Hip-Hop is a recurring style in our culture that has been repackaged and re-branded too many times to count. It’s cut from a past studded with 808s and dressed with dust from thousands of records that line shelves of big-name producers and followers alike. It’s refreshing to follow artists like Oddisee who produce music that compliments the roots of the genre without straying far from the path.
Oddisee is a rapper who knows how to twist hip-hop on its side with every release. Every album comes in a completely different flavor with undertones from past releases. For the past couple of months, he’s been leaving breadcrumbs for his followers; videos, song snippets, and the honest truth. His album The Iceberg has dropped, and a little of his down-to-earth mentality came with it. The Iceberg is good bottle to pop open, and it’s a burn that runs smooth. After you pull back the production, we’re left with an honest album that stays true to Oddisee’s clever lyricism.
The “classic” badge is reserved for albums that capture everything a musician stands for. Every album is a little different, but this album is classic Oddisee. That’s impressive for a rapper who’s still scratching the surface of his career. He’s managed to build a hard-hitting discography in a short few years, and it’s only the beginning. Oddisee hasn’t started rubbing shoulders with Grammy winners, but he’s already established strong roots in the playlists of thousands. By the sound of it, he’s here to stay.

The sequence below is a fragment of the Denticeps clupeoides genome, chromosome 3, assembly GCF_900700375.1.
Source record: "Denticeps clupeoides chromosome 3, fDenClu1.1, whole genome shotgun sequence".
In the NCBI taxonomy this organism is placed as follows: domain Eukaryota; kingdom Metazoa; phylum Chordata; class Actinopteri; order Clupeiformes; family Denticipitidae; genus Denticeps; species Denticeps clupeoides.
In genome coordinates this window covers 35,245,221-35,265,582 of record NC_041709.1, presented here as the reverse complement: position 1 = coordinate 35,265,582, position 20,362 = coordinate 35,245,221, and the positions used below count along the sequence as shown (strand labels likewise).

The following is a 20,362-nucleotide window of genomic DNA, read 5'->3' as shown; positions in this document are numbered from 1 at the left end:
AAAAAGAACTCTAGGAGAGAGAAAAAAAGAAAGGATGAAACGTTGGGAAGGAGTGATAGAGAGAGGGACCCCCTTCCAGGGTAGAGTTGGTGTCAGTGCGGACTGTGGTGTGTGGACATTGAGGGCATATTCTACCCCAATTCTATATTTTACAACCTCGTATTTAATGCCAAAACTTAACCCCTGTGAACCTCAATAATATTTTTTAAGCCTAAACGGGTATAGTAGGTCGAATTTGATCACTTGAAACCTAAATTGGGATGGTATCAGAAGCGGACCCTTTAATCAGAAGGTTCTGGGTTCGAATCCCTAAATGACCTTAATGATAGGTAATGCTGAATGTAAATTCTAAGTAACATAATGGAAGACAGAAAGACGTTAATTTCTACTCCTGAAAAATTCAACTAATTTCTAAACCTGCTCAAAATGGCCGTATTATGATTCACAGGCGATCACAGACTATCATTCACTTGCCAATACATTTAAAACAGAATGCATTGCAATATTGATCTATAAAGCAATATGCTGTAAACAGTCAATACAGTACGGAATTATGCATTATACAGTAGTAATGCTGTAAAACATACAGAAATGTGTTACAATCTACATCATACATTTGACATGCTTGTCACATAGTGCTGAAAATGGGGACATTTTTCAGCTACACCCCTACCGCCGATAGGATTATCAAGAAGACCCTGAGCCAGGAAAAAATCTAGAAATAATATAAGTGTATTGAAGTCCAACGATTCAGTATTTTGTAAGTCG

The songs on this album embrace his jazzy side, which is always nice to hear. In previous releases, small pieces of jazz slip through the corners, and The Iceberg is laced with plenty of it. I feel that the road is ignored too often, and brings it back alive. Of course, his music always has that strong R&B feel, and this album doesn’t shy away from that either. This album brings together a trifecta of rap, jazz, and R&B with a modernized twist and plenty clever hooks to go around.
The best thing about this album is the instrumentation. Some tracks are quick-versed rap with jazzy backdrops. Other tracks are more in-tune with modern R&B. Several songs were recorded with a live band, and it’s really a nice testament to modern rap. Hip-hop today has adopted an electronic flare and a strong influence from the current EDM scene. Despite some electronic characteristics, this album still feels somewhat like a traditional R&B record.